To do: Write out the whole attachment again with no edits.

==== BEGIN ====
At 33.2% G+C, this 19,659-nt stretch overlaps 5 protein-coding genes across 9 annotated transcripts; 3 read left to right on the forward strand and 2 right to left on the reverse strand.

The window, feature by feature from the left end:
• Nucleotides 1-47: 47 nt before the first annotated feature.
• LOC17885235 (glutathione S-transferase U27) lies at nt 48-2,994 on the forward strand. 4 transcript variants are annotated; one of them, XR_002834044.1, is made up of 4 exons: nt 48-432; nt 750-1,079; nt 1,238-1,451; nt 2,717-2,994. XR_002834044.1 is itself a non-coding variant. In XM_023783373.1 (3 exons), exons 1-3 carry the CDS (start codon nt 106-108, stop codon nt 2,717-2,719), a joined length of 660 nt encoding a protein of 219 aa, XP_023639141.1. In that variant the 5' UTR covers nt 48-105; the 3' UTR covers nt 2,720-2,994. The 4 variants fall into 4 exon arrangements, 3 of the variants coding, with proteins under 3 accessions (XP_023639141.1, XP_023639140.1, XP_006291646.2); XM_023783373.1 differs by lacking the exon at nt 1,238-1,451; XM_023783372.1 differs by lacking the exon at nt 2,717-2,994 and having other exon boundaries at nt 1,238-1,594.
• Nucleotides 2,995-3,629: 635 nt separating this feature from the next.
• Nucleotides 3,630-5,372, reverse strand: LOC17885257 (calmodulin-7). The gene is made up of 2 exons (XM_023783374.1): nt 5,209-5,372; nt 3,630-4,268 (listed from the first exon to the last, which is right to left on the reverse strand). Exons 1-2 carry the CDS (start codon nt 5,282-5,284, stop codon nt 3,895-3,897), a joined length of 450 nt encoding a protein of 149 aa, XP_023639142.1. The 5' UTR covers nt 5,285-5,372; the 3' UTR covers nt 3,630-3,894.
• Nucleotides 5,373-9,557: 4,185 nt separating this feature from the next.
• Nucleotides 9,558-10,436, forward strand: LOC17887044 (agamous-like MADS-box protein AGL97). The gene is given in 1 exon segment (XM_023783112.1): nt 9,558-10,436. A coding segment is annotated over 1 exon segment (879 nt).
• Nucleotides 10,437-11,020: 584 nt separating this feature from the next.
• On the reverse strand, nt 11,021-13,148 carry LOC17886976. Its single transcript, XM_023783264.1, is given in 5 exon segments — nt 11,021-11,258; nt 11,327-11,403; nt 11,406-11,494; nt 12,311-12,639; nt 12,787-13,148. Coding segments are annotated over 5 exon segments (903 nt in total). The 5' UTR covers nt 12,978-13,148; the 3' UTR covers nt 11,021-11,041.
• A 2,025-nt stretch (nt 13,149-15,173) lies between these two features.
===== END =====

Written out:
At 33.2% G+C, this 19,659-nt stretch overlaps 5 protein-coding genes across 9 annotated transcripts; 3 read left to right on the forward strand and 2 right to left on the reverse strand.

The window, feature by feature from the left end:
• Nucleotides 1-47: 47 nt before the first annotated feature.
• LOC17885235 (glutathione S-transferase U27) lies at nt 48-2,994 on the forward strand. 4 transcript variants are annotated; one of them, XR_002834044.1, is made up of 4 exons: nt 48-432; nt 750-1,079; nt 1,238-1,451; nt 2,717-2,994. XR_002834044.1 is itself a non-coding variant. In XM_023783373.1 (3 exons), exons 1-3 carry the CDS (start codon nt 106-108, stop codon nt 2,717-2,719), a joined length of 660 nt encoding a protein of 219 aa, XP_023639141.1. In that variant the 5' UTR covers nt 48-105; the 3' UTR covers nt 2,720-2,994. The 4 variants fall into 4 exon arrangements, 3 of the variants coding, with proteins under 3 accessions (XP_023639141.1, XP_023639140.1, XP_006291646.2); XM_023783373.1 differs by lacking the exon at nt 1,238-1,451; XM_023783372.1 differs by lacking the exon at nt 2,717-2,994 and having other exon boundaries at nt 1,238-1,594.
• Nucleotides 2,995-3,629: 635 nt separating this feature from the next.
• Nucleotides 3,630-5,372, reverse strand: LOC17885257 (calmodulin-7). The gene is made up of 2 exons (XM_023783374.1): nt 5,209-5,372; nt 3,630-4,268 (listed from the first exon to the last, which is right to left on the reverse strand). Exons 1-2 carry the CDS (start codon nt 5,282-5,284, stop codon nt 3,895-3,897), a joined length of 450 nt encoding a protein of 149 aa, XP_023639142.1. The 5' UTR covers nt 5,285-5,372; the 3' UTR covers nt 3,630-3,894.
• Nucleotides 5,373-9,557: 4,185 nt separating this feature from the next.
• Nucleotides 9,558-10,436, forward strand: LOC17887044 (agamous-like MADS-box protein AGL97). The gene is given in 1 exon segment (XM_023783112.1): nt 9,558-10,436. A coding segment is annotated over 1 exon segment (879 nt).
• Nucleotides 10,437-11,020: 584 nt separating this feature from the next.
• On the reverse strand, nt 11,021-13,148 carry LOC17886976. Its single transcript, XM_023783264.1, is given in 5 exon segments — nt 11,021-11,258; nt 11,327-11,403; nt 11,406-11,494; nt 12,311-12,639; nt 12,787-13,148. Coding segments are annotated over 5 exon segments (903 nt in total). The 5' UTR covers nt 12,978-13,148; the 3' UTR covers nt 11,021-11,041.
• A 2,025-nt stretch (nt 13,149-15,173) lies between these two features.